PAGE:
Origin: Eastern North America (native in Ontario)
Common hackberry is a small- to medium-sized tree, with a broad rounded crown.Read more about Tree, Bark, Twigs
Leaves have a long-tapering tip and a rounded asymmetrical base.Read more about Leaves
Separate male and female flowers are very small and inconspicuous. .Read more about Flowers
Fruits are small, round, reddish-purple, and hang singly on slender stalks.Read more about Fruit
Common hackberry is a small- to medium-sized tree, to about 15 m (50') tall and 50 cm (20") in diameter. The crown is broad and rounded.
As the trees age, the corky ridges become more pronounced. On much older trees, the bark becomes scaly.
Leaves are 6 - 9 cm (2 1/4" - 3.5") long with a tapering tip, a rounded asymmetrical base, and toothed edges.
Common hackberry is one of two species in the genus Celtis that is native to Canada. The other species, dwarf hackberry (Celtis tenuifolia), was previously thought to be a variety of common hackberry. It can be distinguished by its smaller size, smaller, orange-brown fruit and smaller, broader leaves. Dwarf hackberry is very rare in Ontario and is listed as a threatened species by the Committee on the Status of Endangered Wildlife in Canada (COSEWIC).
Derivation of names
The genus name, Celtis, is the classical Latin name for the African lotus (Ziziphus lotus in the family Rhamnaceae); a reference to hackberry's sweet fruit. The species name, occidentalis, means western or of the Western hemisphere. The name "hackberry" may derive from "hagberry," meaning "marsh berry," which is a word used in Scotland for bird cherry (Prunus avium), which has fruit that is similar in appearance.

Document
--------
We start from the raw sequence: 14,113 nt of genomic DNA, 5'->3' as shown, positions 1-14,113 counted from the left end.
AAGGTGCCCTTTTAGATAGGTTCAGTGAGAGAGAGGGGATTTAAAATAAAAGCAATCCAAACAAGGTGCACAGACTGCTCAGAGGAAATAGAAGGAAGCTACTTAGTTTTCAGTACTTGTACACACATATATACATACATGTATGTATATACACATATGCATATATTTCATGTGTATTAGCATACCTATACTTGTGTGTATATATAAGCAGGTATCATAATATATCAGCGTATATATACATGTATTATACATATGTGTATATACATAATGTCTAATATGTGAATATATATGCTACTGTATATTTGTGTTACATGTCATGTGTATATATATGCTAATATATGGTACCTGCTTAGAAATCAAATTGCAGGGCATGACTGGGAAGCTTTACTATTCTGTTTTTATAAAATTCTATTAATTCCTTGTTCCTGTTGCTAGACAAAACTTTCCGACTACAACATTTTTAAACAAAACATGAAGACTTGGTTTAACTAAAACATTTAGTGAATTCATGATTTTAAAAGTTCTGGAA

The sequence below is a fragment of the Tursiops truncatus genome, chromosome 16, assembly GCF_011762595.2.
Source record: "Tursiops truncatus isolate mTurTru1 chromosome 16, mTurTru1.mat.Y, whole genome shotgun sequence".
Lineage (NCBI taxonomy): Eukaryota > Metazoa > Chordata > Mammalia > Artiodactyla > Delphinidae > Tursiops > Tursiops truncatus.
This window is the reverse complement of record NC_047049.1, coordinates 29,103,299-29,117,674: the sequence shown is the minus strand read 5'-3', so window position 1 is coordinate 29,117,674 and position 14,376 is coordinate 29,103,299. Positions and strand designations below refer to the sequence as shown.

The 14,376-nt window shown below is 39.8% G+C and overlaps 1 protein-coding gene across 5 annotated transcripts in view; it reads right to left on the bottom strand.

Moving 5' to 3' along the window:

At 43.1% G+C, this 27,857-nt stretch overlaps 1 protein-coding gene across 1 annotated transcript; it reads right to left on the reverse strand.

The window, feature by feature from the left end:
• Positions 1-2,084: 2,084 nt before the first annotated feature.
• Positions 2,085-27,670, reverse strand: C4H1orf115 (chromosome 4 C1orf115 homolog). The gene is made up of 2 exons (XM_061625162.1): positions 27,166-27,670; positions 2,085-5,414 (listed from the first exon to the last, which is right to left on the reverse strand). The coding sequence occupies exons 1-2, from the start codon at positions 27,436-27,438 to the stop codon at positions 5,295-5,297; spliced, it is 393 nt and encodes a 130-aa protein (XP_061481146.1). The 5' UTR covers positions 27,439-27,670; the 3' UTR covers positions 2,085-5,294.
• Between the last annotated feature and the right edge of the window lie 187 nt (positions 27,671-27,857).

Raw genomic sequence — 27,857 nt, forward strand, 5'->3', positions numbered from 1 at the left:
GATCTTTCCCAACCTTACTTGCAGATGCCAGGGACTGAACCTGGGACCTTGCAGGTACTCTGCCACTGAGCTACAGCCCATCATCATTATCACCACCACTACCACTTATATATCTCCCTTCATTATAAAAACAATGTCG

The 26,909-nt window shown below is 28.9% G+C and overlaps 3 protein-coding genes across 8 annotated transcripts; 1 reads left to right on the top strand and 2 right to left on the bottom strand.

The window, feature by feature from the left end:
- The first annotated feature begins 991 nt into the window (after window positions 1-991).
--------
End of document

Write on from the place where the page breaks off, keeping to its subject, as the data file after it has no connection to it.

Common hackberry is fairly long-lived, sometimes reaching 200 years.
Human use and wildlife value
The sweet fruits of common hackberry are eaten by small mammals or game birds. The wood of common hackberry is heavy but soft, and has little commercial value beyond the manufacture of boxes, furniture, and plywood.
Common hackberry's place in Toronto's urban forest
Common hackberry, a member of the Elm family, has become a popular alternative to elm trees for the last few decades. because it is immune to Dutch elm disease.
Landscape value and potential for home planting
Common hackberry is well suited to urban environments because it is hardy and adaptable to a range of conditions. It is tolerant of some shade, but with too much, may develop poorly.
Pests and diseases: Common hackberry may become infected by a gall mite (Eriophyes spp) and a powdery mildew (Sphaerotheca phytophila), which can cause bushy growths of small, upright branches - a symptom called witches' broom. Several species of gall-producing insects may infest common hackberry trees and lay eggs on their leaves, but otherwise do not cause serious damage.
Links to maps at Canadian Tree Tours: